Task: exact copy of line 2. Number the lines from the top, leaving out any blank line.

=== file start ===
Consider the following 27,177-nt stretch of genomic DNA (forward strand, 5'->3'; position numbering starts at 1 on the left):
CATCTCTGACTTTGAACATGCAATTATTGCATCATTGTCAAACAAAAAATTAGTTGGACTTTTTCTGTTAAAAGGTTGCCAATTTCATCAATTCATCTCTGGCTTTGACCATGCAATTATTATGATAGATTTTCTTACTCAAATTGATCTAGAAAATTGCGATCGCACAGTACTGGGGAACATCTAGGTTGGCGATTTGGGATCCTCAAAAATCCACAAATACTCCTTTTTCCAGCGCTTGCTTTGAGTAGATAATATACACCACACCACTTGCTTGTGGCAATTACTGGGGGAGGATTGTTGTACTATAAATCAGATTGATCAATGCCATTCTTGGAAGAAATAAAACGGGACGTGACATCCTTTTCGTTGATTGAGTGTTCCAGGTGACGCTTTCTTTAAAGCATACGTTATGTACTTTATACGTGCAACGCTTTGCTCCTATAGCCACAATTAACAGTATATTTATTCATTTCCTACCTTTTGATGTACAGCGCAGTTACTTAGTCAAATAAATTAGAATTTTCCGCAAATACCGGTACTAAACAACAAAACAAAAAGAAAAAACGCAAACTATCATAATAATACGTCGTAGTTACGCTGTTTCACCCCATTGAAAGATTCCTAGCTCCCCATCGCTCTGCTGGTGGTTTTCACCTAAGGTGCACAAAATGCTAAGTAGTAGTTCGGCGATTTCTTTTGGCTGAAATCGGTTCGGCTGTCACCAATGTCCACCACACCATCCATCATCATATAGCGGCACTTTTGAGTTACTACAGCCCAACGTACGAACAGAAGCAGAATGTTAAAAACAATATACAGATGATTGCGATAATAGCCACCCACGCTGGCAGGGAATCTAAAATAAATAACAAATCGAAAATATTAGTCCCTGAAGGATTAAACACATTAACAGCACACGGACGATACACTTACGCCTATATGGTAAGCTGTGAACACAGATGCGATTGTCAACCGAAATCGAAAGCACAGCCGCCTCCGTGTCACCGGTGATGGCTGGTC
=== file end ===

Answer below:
CATCTCTGACTTTGAACATGCAATTATTGCATCATTGTCAAACAAAAAATTAGTTGGACTTTTTCTGTTAAAAGGTTGCCAATTTCATCAATTCATCTCTGGCTTTGACCATGCAATTATTATGATAGATTTTCTTACTCAAATTGATCTAGAAAATTGCGATCGCACAGTACTGGGGAACATCTAGGTTGGCGATTTGGGATCCTCAAAAATCCACAAATACTCCTTTTTCCAGCGCTTGCTTTGAGTAGATAATATACACCACACCACTTGCTTGTGGCAATTACTGGGGGAGGATTGTTGTACTATAAATCAGATTGATCAATGCCATTCTTGGAAGAAATAAAACGGGACGTGACATCCTTTTCGTTGATTGAGTGTTCCAGGTGACGCTTTCTTTAAAGCATACGTTATGTACTTTATACGTGCAACGCTTTGCTCCTATAGCCACAATTAACAGTATATTTATTCATTTCCTACCTTTTGATGTACAGCGCAGTTACTTAGTCAAATAAATTAGAATTTTCCGCAAATACCGGTACTAAACAACAAAACAAAAAGAAAAAACGCAAACTATCATAATAATACGTCGTAGTTACGCTGTTTCACCCCATTGAAAGATTCCTAGCTCCCCATCGCTCTGCTGGTGGTTTTCACCTAAGGTGCACAAAATGCTAAGTAGTAGTTCGGCGATTTCTTTTGGCTGAAATCGGTTCGGCTGTCACCAATGTCCACCACACCATCCATCATCATATAGCGGCACTTTTGAGTTACTACAGCCCAACGTACGAACAGAAGCAGAATGTTAAAAACAATATACAGATGATTGCGATAATAGCCACCCACGCTGGCAGGGAATCTAAAATAAATAACAAATCGAAAATATTAGTCCCTGAAGGATTAAACACATTAACAGCACACGGACGATACACTTACGCCTATATGGTAAGCTGTGAACACAGATGCGATTGTCAACCGAAATCGAAAGCACAGCCGCCTCCGTGTCACCGGTGATGGCTGGTC